From product design and marketing strategy to financial planning and customer experience, a corporation’s existing employee base encompasses a broad spectrum of competencies.
Highlighting the importance of in-house expertise and its role in fostering innovation, Jack Welch, the former CEO of General Electric, once stated, “Before you are a leader, success is all about growing yourself. When you become a leader, success is all about growing others.”
Innovation is a journey, and like any journey, it requires a smooth path. However, this path is often laden with obstacles that can hinder progress and stifle creativity within large organisations. These internal barriers can take the form of bureaucratic red tape, resistance to change, communication gaps, or siloed departments.
Companies need to proactively work towards identifying these friction points and dismantling them. This might involve simplifying approval processes, facilitating change management, enhancing internal communication, or breaking down departmental silos. By removing these internal barriers, corporations can ensure that their creative and implementation processes proceed unhindered.
Collaboration is the lifeblood of innovation. It facilitates the exchange of ideas, encourages creative problem-solving, and harnesses the organisation's collective intelligence. When individuals from varied backgrounds, possessing diverse skills and unique perspectives, join forces, they are capable of producing an array of ideas that are unlikely to surface within a uniform group.
Encouraging collaboration within a corporation isn’t confined to encouraging team members to work together. It extends to promoting cross-departmental and interdisciplinary collaboration.
Interdepartmental collaboration eliminates silos, allowing for a free flow of ideas and information throughout the organization. It facilitates the sharing of knowledge and insights, enabling teams to build on one another’s expertise. Interdisciplinary collaboration, on the other hand, brings together individuals with different skills and knowledge bases. An engineer and a marketer, for instance, bring vastly different perspectives to a problem. By working together, they can come up with solutions that neither could have developed in isolation.
As Steve Jobs once said, “Innovation comes from people meeting up in the hallways or calling each other at 10:30 at night with a new idea, or because they realized something that shoots holes in how we’ve been thinking about a problem.”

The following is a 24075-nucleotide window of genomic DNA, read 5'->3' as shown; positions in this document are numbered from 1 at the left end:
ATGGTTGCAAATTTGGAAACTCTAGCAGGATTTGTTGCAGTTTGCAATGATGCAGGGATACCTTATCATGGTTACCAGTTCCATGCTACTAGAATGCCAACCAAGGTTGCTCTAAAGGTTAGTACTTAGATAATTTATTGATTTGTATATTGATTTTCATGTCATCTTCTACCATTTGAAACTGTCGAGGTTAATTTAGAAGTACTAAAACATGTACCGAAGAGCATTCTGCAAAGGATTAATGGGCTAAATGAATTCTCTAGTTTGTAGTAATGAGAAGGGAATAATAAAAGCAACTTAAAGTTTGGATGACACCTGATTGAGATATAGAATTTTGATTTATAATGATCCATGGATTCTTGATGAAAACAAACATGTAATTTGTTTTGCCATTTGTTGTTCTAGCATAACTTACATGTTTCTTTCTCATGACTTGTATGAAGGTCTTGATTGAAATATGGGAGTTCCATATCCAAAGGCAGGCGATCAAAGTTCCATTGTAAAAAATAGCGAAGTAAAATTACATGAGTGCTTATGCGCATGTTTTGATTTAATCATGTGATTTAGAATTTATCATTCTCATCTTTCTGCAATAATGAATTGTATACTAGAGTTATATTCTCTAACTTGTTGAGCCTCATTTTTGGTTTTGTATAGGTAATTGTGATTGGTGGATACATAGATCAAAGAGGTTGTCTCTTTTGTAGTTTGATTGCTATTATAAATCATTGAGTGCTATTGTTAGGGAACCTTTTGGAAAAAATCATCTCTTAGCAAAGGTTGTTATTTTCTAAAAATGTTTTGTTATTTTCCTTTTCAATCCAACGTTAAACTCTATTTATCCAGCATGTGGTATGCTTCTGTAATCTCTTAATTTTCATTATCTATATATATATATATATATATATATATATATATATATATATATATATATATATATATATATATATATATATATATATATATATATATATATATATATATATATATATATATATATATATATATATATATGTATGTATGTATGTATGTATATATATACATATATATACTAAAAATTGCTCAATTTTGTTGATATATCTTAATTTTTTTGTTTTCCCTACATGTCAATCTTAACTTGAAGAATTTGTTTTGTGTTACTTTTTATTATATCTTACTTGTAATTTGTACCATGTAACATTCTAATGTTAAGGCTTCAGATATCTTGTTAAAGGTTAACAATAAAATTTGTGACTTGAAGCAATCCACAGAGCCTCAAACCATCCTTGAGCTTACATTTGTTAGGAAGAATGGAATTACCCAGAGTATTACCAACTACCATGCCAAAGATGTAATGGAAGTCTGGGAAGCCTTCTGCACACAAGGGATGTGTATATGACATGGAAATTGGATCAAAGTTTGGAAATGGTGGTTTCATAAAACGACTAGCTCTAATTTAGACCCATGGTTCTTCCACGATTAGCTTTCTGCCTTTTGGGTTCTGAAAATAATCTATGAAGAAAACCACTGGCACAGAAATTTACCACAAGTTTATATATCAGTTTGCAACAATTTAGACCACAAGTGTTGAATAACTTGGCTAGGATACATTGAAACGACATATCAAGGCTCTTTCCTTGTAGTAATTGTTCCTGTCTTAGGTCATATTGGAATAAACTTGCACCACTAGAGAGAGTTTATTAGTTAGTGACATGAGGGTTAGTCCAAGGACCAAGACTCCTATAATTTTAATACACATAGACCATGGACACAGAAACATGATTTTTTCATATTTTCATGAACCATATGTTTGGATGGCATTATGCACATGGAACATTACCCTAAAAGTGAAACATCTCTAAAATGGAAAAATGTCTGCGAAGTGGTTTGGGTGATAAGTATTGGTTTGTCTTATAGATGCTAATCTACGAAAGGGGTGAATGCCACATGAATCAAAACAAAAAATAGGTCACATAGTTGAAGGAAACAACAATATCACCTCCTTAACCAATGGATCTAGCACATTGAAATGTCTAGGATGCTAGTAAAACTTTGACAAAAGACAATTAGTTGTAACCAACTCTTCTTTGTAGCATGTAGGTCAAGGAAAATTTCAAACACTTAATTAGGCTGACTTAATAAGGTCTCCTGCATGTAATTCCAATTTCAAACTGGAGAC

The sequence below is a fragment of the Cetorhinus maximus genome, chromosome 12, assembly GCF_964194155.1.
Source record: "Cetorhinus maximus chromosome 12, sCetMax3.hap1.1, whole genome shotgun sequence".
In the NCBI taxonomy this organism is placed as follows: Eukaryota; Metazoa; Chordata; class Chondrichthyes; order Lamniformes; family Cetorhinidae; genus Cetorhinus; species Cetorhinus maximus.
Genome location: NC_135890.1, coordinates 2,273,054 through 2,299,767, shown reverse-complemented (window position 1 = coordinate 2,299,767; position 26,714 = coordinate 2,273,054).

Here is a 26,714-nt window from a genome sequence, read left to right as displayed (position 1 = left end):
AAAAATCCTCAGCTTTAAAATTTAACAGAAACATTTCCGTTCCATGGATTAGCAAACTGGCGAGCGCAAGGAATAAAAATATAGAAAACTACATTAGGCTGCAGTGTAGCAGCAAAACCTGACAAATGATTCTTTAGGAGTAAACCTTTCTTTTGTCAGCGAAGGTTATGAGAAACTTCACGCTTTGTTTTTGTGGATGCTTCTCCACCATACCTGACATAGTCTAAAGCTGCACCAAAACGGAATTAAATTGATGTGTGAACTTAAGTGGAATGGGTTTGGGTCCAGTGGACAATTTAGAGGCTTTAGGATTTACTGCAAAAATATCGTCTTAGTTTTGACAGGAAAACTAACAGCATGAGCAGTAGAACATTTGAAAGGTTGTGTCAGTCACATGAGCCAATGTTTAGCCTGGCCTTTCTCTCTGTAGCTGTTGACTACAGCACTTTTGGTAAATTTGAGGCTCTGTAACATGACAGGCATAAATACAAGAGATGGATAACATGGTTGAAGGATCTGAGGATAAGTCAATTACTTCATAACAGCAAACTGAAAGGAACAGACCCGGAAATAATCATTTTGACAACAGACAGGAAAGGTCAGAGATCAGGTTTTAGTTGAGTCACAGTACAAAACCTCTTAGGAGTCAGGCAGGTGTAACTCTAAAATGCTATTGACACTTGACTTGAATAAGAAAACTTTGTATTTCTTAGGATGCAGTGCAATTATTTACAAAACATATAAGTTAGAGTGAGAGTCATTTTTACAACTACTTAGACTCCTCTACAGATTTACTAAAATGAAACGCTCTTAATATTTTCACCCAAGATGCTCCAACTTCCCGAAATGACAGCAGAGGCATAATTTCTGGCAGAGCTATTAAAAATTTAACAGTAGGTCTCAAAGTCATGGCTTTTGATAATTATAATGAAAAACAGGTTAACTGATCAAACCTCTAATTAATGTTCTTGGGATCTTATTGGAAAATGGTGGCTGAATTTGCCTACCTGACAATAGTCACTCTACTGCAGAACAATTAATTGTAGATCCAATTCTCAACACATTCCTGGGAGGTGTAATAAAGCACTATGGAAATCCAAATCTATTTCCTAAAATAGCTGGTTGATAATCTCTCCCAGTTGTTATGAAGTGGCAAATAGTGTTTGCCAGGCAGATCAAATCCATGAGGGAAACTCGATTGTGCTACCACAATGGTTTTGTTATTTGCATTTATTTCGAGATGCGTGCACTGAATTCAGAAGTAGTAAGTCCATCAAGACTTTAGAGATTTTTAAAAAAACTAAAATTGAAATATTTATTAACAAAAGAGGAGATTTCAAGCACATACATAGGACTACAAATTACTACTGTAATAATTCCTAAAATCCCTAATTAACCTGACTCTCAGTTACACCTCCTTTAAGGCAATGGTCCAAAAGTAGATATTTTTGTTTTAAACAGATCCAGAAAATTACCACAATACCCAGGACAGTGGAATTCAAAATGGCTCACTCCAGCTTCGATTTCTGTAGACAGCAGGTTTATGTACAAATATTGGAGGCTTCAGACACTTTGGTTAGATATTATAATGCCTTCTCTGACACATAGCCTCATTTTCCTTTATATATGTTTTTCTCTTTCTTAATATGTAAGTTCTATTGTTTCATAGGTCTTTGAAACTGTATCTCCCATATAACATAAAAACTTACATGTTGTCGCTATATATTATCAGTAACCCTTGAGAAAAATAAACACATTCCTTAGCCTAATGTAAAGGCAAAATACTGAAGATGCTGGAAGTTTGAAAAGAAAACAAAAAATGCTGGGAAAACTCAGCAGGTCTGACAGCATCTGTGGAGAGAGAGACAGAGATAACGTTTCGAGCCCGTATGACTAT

The path to groundbreaking ideas and solutions is rarely linear; it is a winding road characterized by trial and error, exploration and discovery, and above all, learning from failures.
Thomas Edison, one of the most prolific inventors in history, once famously remarked, “I have not failed. I’ve just found 10,000 ways that won’t work.” This sentiment embodies the essence of an innovator’s mindset — viewing failures not as an end but as a stepping-stone towards success.
However, in many corporate cultures, the fear of failure can stifle creativity and inhibit risk-taking. Employees who fear being penalized for failures or missteps will be less likely to venture beyond their comfort zones and propose new, innovative ideas. In contrast, when companies celebrate both victories and failures, they foster an environment where it’s safe to take calculated risks. Celebrating failures as learning opportunities sends a strong message to employees that innovation is about the journey, not just the destination.
In conclusion, leveraging the strengths of the parent organization, or the “mothership,” can significantly amplify a company’s corporate innovation potential. This guide provides a framework for empowering corporate innovation, transforming nascent ideas into market successes, and ensuring organizations stay competitive in the rapidly evolving marketplace. With the right approach, the ‘mothership’ advantage can serve as a powerful catalyst for growth and internal innovation.
The WorkFlow podcast is hosted by Steve Glaveski with a mission to help you unlock your potential to do more great work in far less time, whether you're working as part of a team or flying solo, and to set you up for a richer life.
To help you avoid stepping into these all too common pitfalls, we’ve reflected on our five years as an organization working on corporate innovation programs across the globe, and have prepared 100 DOs and DON’Ts.